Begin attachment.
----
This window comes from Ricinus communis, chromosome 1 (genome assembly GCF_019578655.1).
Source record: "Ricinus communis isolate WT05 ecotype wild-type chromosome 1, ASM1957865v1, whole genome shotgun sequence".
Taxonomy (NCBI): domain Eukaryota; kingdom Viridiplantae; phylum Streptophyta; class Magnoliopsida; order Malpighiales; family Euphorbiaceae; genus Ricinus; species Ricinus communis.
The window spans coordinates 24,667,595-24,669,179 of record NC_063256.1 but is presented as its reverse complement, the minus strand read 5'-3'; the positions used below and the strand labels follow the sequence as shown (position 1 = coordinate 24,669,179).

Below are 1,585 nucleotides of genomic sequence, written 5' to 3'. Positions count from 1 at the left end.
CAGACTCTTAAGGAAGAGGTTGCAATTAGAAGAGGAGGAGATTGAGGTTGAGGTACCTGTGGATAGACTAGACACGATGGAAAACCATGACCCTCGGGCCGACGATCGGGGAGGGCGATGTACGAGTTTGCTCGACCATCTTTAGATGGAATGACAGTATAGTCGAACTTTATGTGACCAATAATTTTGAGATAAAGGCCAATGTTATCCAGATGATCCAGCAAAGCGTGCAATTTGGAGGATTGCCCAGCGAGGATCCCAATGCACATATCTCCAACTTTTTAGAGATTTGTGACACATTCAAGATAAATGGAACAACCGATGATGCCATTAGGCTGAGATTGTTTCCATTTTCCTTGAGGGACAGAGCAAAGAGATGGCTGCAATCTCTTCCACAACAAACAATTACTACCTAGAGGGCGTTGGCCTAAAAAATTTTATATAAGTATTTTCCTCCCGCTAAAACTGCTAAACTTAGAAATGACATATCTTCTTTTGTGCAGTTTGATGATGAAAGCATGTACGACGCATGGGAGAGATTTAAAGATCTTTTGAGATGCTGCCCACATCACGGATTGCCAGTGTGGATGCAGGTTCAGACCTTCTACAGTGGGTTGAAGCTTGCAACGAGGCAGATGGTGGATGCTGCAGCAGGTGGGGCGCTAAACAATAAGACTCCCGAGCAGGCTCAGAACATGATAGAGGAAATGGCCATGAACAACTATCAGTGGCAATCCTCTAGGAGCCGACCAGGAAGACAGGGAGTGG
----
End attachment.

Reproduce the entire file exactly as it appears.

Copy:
This window comes from Ricinus communis, chromosome 1 (genome assembly GCF_019578655.1).
Source record: "Ricinus communis isolate WT05 ecotype wild-type chromosome 1, ASM1957865v1, whole genome shotgun sequence".
Taxonomy (NCBI): domain Eukaryota; kingdom Viridiplantae; phylum Streptophyta; class Magnoliopsida; order Malpighiales; family Euphorbiaceae; genus Ricinus; species Ricinus communis.
The window spans coordinates 24,667,595-24,669,179 of record NC_063256.1 but is presented as its reverse complement, the minus strand read 5'-3'; the positions used below and the strand labels follow the sequence as shown (position 1 = coordinate 24,669,179).

Below are 1,585 nucleotides of genomic sequence, written 5' to 3'. Positions count from 1 at the left end.
CAGACTCTTAAGGAAGAGGTTGCAATTAGAAGAGGAGGAGATTGAGGTTGAGGTACCTGTGGATAGACTAGACACGATGGAAAACCATGACCCTCGGGCCGACGATCGGGGAGGGCGATGTACGAGTTTGCTCGACCATCTTTAGATGGAATGACAGTATAGTCGAACTTTATGTGACCAATAATTTTGAGATAAAGGCCAATGTTATCCAGATGATCCAGCAAAGCGTGCAATTTGGAGGATTGCCCAGCGAGGATCCCAATGCACATATCTCCAACTTTTTAGAGATTTGTGACACATTCAAGATAAATGGAACAACCGATGATGCCATTAGGCTGAGATTGTTTCCATTTTCCTTGAGGGACAGAGCAAAGAGATGGCTGCAATCTCTTCCACAACAAACAATTACTACCTAGAGGGCGTTGGCCTAAAAAATTTTATATAAGTATTTTCCTCCCGCTAAAACTGCTAAACTTAGAAATGACATATCTTCTTTTGTGCAGTTTGATGATGAAAGCATGTACGACGCATGGGAGAGATTTAAAGATCTTTTGAGATGCTGCCCACATCACGGATTGCCAGTGTGGATGCAGGTTCAGACCTTCTACAGTGGGTTGAAGCTTGCAACGAGGCAGATGGTGGATGCTGCAGCAGGTGGGGCGCTAAACAATAAGACTCCCGAGCAGGCTCAGAACATGATAGAGGAAATGGCCATGAACAACTATCAGTGGCAATCCTCTAGGAGCCGACCAGGAAGACAGGGAGTGG